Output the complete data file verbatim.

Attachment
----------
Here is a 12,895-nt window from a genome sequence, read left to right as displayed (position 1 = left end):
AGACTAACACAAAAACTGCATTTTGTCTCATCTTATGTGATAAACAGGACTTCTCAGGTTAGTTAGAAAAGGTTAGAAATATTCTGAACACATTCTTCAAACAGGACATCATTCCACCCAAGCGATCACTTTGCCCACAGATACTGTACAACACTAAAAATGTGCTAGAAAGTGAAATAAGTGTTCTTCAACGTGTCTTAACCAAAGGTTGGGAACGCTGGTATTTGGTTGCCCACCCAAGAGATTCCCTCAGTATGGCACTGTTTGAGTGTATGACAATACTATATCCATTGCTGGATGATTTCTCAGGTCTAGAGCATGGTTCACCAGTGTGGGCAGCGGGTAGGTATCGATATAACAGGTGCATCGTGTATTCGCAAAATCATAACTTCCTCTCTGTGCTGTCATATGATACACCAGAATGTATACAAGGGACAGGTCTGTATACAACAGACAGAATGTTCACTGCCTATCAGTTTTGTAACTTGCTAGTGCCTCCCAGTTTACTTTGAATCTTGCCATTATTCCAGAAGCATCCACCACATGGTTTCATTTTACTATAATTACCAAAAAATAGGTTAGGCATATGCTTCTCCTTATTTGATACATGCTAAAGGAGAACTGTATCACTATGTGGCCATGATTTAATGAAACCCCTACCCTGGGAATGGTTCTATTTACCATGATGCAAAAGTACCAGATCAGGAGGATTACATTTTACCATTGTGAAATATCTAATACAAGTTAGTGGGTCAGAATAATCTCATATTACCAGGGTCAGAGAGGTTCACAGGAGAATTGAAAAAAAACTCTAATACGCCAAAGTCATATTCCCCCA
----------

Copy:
Here is a 12,895-nt window from a genome sequence, read left to right as displayed (position 1 = left end):
AGACTAACACAAAAACTGCATTTTGTCTCATCTTATGTGATAAACAGGACTTCTCAGGTTAGTTAGAAAAGGTTAGAAATATTCTGAACACATTCTTCAAACAGGACATCATTCCACCCAAGCGATCACTTTGCCCACAGATACTGTACAACACTAAAAATGTGCTAGAAAGTGAAATAAGTGTTCTTCAACGTGTCTTAACCAAAGGTTGGGAACGCTGGTATTTGGTTGCCCACCCAAGAGATTCCCTCAGTATGGCACTGTTTGAGTGTATGACAATACTATATCCATTGCTGGATGATTTCTCAGGTCTAGAGCATGGTTCACCAGTGTGGGCAGCGGGTAGGTATCGATATAACAGGTGCATCGTGTATTCGCAAAATCATAACTTCCTCTCTGTGCTGTCATATGATACACCAGAATGTATACAAGGGACAGGTCTGTATACAACAGACAGAATGTTCACTGCCTATCAGTTTTGTAACTTGCTAGTGCCTCCCAGTTTACTTTGAATCTTGCCATTATTCCAGAAGCATCCACCACATGGTTTCATTTTACTATAATTACCAAAAAATAGGTTAGGCATATGCTTCTCCTTATTTGATACATGCTAAAGGAGAACTGTATCACTATGTGGCCATGATTTAATGAAACCCCTACCCTGGGAATGGTTCTATTTACCATGATGCAAAAGTACCAGATCAGGAGGATTACATTTTACCATTGTGAAATATCTAATACAAGTTAGTGGGTCAGAATAATCTCATATTACCAGGGTCAGAGAGGTTCACAGGAGAATTGAAAAAAAACTCTAATACGCCAAAGTCATATTCCCCCA